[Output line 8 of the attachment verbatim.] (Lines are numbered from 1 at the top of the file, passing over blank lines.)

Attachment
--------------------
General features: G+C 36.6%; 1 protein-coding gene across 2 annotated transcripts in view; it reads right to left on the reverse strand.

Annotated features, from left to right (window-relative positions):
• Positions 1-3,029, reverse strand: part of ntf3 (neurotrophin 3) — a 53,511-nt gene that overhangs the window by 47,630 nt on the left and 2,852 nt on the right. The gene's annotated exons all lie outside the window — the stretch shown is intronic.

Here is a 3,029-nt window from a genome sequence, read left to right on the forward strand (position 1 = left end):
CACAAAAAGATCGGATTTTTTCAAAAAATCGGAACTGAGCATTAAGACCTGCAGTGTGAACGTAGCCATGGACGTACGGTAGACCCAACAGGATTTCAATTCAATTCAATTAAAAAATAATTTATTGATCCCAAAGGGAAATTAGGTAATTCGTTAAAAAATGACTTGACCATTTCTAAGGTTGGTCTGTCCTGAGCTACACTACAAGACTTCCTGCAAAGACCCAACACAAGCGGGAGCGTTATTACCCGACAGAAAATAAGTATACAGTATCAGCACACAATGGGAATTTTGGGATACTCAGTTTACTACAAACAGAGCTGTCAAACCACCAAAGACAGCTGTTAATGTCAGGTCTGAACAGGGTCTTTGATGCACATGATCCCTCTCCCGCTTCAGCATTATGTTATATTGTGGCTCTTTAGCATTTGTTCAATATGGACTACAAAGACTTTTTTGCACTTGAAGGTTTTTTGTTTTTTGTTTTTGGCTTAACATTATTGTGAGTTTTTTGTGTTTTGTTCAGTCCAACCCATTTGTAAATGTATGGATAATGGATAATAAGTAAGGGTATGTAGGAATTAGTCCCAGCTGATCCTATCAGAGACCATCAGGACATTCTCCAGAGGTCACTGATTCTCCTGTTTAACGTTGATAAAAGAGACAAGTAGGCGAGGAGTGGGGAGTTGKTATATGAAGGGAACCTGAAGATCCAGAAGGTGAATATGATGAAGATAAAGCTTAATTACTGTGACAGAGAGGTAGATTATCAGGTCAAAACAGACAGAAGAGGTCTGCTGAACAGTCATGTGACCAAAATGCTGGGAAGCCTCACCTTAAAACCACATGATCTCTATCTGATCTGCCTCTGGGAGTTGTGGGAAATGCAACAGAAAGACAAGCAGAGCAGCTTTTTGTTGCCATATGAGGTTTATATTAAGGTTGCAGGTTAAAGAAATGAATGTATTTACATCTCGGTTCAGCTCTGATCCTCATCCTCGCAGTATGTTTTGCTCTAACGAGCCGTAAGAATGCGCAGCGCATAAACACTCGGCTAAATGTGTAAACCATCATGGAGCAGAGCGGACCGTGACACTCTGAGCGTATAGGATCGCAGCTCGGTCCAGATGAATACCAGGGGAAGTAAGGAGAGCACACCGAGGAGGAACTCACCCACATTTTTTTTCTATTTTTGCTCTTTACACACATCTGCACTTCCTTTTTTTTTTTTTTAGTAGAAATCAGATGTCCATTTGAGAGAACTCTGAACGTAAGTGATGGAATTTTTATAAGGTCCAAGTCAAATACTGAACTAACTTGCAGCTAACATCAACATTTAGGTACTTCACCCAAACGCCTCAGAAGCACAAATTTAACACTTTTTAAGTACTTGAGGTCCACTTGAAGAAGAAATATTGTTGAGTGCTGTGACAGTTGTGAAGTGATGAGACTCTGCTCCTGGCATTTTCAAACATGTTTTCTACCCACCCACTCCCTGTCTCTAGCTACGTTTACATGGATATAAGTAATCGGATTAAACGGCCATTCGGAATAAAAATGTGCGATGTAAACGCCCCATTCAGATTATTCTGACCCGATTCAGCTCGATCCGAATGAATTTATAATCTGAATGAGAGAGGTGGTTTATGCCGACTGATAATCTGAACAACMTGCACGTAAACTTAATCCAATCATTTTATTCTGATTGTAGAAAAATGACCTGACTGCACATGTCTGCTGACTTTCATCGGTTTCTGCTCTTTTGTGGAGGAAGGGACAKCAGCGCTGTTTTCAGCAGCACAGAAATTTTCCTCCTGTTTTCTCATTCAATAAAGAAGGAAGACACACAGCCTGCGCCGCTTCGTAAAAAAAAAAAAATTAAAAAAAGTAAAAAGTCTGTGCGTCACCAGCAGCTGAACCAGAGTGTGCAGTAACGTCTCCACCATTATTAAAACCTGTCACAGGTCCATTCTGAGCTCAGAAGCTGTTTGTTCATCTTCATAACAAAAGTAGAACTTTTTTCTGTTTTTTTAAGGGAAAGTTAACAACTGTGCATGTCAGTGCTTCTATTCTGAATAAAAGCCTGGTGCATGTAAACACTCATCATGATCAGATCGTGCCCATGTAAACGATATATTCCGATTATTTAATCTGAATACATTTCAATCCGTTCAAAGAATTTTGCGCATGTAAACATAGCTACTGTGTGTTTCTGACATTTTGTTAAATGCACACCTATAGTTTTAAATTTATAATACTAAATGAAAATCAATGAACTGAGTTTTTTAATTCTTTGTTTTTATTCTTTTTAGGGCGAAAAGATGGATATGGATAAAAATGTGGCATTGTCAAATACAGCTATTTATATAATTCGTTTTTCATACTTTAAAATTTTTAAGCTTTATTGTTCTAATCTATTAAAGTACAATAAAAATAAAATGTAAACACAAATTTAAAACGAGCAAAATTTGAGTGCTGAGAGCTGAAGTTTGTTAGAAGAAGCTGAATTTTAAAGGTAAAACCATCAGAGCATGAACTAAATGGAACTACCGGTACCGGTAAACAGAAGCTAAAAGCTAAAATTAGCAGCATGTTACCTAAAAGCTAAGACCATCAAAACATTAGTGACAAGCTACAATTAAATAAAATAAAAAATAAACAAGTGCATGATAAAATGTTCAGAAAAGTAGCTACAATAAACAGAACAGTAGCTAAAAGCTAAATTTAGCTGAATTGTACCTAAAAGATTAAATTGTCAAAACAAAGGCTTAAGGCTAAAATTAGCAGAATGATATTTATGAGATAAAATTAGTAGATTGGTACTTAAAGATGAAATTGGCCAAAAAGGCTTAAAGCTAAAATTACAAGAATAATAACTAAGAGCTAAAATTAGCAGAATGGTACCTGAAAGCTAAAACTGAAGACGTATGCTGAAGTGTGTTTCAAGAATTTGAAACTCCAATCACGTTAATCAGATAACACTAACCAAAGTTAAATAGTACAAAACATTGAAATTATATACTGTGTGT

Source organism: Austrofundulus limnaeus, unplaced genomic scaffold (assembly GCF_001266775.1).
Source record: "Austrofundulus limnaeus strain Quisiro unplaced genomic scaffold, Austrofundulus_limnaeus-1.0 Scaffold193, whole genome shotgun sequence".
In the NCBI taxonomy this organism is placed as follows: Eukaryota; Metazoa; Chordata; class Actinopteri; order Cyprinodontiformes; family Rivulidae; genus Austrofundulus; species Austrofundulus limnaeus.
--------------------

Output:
In the NCBI taxonomy this organism is placed as follows: Eukaryota; Metazoa; Chordata; class Actinopteri; order Cyprinodontiformes; family Rivulidae; genus Austrofundulus; species Austrofundulus limnaeus.